At nearly 80, Lewanai Agha has harvested pomegranates his entire life. He kept on while also fighting in the Soviet war in the 1980s as an insurgent, surviving the civil war and the rise of the Taliban in the 1990s and the failed U.S. invasion that began in 2001. But this last year was the one that broke him, he said.

In 2019, Mr. Agha made roughly $9,300. In 2020: about $620, though then he was still able to keep a cheerful demeanor despite the violent Taliban offensive that tore through his orchard. This year, Mr. Agha, surveying just two mounds of pomegranates, spoke defeatedly, staring at the ground. That was his entire harvest, he said, and next year there will probably be poppy stalks in a portion of this orchard.

“We have been left in misery by all,” Mr. Agha said. Six members of his family were killed during the fighting in the months since the last harvest. “Eat a pomegranate and leave everything behind, it’s not worth talking about.”

For many years, opium brought lower profits than pomegranates per hectare, but what it does offer is financial security. Opium can keep for longer and needs far less irrigation than pomegranates. And selling and distributing the illicit substance often relies on a network of smugglers inside the country, so closed borders are no longer a problem.

“Farmers are rational actors,” said David Mansfield, an expert on illicit economies. “They can see the increased risks of continuing to cultivate pomegranate.”

It was as if Mr. Agha and Arghandab itself had finally been defeated after enduring decades of abuse. Wells now need to be deepened. Orchards and fields had to be cleared of improvised explosive devices. Some farmers dispatched flocks of sheep to trigger the bombs, or hired locals. Burned trees were cut and replanted and shell craters filled with dirt.

Hamidullah, 35, a pomegranate buyer who goes by only one name, has purchased the fruit from Arghandab’s orchards and shipped them to markets in the city and beyond for the last decade. He quietly observed that “if the situation remains the same, we’re afraid there will be no more trees left in the next few years.”

At another time, the decision to replace portions of his pomegranate orchard may have been unthinkable. But in recent years, Mr. Omar had lost thousands of dollars on overhead, such as fuel for his irrigation pumps and field-hand salaries, without a return on those investments.

Enter the Taliban and poppy. The insurgents-turned-rulers have had a complicated relationship with the crop. During their first regime, the Taliban made several halfhearted attempts to restrict opium before altogether banning its cultivation on religious grounds in the late 1990s and in 2000. But after they were toppled by the United States, the Taliban dove into the industry, using the illicit profits to fund their insurgency against the most powerful military in the world.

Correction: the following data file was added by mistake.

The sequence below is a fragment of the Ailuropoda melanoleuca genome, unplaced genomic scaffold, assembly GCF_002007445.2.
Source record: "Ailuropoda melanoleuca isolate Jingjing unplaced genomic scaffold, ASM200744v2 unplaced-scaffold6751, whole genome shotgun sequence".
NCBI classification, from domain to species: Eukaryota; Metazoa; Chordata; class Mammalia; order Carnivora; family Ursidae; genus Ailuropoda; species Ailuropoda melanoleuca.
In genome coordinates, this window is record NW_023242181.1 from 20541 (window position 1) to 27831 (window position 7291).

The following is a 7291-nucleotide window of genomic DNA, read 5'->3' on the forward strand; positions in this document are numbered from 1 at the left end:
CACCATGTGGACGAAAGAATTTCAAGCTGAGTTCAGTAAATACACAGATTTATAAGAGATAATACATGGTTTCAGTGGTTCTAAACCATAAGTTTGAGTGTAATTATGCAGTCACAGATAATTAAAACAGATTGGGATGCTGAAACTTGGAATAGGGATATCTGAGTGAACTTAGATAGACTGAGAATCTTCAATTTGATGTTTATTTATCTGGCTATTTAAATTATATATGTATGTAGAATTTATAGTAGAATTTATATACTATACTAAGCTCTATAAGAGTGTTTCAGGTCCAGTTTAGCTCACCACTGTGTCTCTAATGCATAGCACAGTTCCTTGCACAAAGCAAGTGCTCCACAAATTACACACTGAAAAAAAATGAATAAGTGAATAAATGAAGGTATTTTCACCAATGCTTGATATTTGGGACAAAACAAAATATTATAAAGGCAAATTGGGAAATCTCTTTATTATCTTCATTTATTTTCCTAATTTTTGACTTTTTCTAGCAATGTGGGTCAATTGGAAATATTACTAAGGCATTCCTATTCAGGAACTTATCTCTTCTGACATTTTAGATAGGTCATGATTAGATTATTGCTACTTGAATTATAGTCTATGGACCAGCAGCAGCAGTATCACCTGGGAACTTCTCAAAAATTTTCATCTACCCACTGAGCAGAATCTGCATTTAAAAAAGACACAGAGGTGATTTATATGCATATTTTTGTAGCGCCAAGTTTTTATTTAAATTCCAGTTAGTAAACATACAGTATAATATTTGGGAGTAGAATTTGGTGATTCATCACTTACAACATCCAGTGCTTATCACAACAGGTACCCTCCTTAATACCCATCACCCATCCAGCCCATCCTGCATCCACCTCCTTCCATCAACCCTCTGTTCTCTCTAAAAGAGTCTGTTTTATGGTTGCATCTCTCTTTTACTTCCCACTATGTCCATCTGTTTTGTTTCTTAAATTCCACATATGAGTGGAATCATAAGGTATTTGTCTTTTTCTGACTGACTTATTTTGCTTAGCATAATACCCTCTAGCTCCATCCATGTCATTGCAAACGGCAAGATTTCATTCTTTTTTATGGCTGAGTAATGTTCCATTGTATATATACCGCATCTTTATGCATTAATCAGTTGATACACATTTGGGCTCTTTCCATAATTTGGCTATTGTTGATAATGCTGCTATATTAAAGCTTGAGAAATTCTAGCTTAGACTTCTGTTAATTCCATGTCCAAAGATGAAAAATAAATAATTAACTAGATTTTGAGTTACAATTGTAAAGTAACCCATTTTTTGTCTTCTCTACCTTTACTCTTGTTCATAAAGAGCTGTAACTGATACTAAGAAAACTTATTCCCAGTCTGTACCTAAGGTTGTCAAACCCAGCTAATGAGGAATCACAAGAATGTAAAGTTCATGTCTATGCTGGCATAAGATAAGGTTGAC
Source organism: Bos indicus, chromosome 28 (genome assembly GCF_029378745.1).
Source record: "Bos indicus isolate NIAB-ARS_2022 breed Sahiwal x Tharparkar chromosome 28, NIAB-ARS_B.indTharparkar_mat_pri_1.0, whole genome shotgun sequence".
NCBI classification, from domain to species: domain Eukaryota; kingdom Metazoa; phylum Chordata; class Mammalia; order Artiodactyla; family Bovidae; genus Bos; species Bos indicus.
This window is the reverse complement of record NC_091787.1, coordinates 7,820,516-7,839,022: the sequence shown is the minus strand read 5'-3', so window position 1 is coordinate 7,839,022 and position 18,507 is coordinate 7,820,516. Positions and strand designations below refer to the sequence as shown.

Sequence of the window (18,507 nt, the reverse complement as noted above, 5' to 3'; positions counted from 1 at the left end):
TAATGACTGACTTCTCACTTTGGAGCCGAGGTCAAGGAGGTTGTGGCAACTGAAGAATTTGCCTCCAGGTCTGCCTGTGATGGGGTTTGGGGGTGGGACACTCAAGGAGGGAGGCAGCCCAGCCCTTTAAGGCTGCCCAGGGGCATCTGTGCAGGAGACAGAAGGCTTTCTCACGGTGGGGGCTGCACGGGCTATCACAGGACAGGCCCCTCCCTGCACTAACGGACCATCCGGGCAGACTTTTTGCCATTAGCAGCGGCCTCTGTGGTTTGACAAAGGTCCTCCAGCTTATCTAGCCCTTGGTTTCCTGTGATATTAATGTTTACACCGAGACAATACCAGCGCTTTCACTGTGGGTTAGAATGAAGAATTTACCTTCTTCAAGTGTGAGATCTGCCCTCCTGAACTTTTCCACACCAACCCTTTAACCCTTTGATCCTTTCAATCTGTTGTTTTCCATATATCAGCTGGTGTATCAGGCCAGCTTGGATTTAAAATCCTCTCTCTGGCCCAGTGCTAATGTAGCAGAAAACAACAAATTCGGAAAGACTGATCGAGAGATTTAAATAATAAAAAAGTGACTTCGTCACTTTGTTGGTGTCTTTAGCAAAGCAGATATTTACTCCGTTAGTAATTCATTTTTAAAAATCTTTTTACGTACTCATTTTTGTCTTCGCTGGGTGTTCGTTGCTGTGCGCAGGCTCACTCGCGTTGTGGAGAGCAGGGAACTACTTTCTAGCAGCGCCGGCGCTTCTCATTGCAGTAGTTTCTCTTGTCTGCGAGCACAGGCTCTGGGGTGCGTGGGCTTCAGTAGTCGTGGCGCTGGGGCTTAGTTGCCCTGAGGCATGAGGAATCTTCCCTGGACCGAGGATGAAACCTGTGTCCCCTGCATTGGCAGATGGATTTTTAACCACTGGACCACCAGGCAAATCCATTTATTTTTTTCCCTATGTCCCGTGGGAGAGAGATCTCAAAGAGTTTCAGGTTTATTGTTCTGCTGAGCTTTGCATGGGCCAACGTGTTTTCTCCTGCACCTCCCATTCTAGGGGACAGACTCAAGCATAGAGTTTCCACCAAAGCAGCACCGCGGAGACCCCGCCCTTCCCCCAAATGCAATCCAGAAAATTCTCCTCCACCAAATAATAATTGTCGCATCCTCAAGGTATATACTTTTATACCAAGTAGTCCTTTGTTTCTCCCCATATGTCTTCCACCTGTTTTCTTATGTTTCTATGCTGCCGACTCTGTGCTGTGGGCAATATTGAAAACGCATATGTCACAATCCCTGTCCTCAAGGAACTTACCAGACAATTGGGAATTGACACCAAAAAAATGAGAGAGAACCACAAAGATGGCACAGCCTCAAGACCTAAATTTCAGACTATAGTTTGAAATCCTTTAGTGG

The Taliban in Arghandab district have given farmers a pass to grow the crop given the hardships of the last few seasons, residents say. A few seasons of poppy growth might yield a lower than expected return, explained Mr. Hamid, the farmer who destroyed his orchard. But if the country’s Taliban rulers again clamp down, it will be a cash windfall as supplies dwindle. Or at least that is what he and other poppy farmers are counting on.

Though the Taliban indicated a desire to ban production of the drug after the group took power in August, in an interview on Tuesday, the Taliban spokesman Zabihullah Mujahid said that there was no plan to stop or eradicate poppy cultivation.

“Our people are going through economic crisis, and stopping people from their only means of income is not a good idea,” Mr. Mujahid said, but added that the Taliban were encouraging farmers to “find alternatives.”

Poppy growth in Afghanistan has steadily increased in past years despite the billions of dollars spent by the United States and others on counternarcotics efforts. The total area under poppy cultivation in Afghanistan was estimated at 224,000 hectares — almost 900 square miles — in 2020, a 37 percent increase from 2019, according to a United Nations report.

“It is shameful, we know, but we are compelled. What else can we do?” Mr. Omar said of growing poppy, standing a few yards from where Mr. Agha continued to toss away soured pomegranates. “Everyone is cutting trees.”

Yaqoob Akbary and Jim Huylebroek contributed reporting from Arghandab, and Sami Sahak from Los Angeles.